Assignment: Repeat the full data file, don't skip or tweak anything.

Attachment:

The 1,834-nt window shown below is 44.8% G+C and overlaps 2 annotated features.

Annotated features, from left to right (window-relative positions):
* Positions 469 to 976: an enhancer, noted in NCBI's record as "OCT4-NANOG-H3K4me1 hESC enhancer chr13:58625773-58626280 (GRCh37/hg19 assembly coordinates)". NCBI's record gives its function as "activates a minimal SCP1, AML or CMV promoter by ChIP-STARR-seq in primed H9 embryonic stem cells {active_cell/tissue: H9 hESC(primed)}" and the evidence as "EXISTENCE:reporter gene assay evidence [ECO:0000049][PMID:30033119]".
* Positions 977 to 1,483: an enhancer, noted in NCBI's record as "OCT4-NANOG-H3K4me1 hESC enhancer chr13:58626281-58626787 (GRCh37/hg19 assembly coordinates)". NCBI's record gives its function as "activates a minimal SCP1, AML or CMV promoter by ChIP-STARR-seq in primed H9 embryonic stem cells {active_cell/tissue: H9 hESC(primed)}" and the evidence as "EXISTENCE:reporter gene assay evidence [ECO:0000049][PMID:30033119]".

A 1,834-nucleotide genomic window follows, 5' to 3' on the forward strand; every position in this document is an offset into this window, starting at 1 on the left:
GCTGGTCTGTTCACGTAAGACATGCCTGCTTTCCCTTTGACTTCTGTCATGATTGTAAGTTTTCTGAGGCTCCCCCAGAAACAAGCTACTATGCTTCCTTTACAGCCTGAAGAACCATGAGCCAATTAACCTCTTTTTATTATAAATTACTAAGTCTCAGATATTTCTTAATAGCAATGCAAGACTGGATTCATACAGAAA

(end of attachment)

The 1,834-nt window shown below is 44.8% G+C and overlaps 2 annotated features.

Annotated features, from left to right (window-relative positions):
* Positions 469 to 976: an enhancer, noted in NCBI's record as "OCT4-NANOG-H3K4me1 hESC enhancer chr13:58625773-58626280 (GRCh37/hg19 assembly coordinates)". NCBI's record gives its function as "activates a minimal SCP1, AML or CMV promoter by ChIP-STARR-seq in primed H9 embryonic stem cells {active_cell/tissue: H9 hESC(primed)}" and the evidence as "EXISTENCE:reporter gene assay evidence [ECO:0000049][PMID:30033119]".
* Positions 977 to 1,483: an enhancer, noted in NCBI's record as "OCT4-NANOG-H3K4me1 hESC enhancer chr13:58626281-58626787 (GRCh37/hg19 assembly coordinates)". NCBI's record gives its function as "activates a minimal SCP1, AML or CMV promoter by ChIP-STARR-seq in primed H9 embryonic stem cells {active_cell/tissue: H9 hESC(primed)}" and the evidence as "EXISTENCE:reporter gene assay evidence [ECO:0000049][PMID:30033119]".

A 1,834-nucleotide genomic window follows, 5' to 3' on the forward strand; every position in this document is an offset into this window, starting at 1 on the left:
GCTGGTCTGTTCACGTAAGACATGCCTGCTTTCCCTTTGACTTCTGTCATGATTGTAAGTTTTCTGAGGCTCCCCCAGAAACAAGCTACTATGCTTCCTTTACAGCCTGAAGAACCATGAGCCAATTAACCTCTTTTTATTATAAATTACTAAGTCTCAGATATTTCTTAATAGCAATGCAAGACTGGATTCATACAGAAA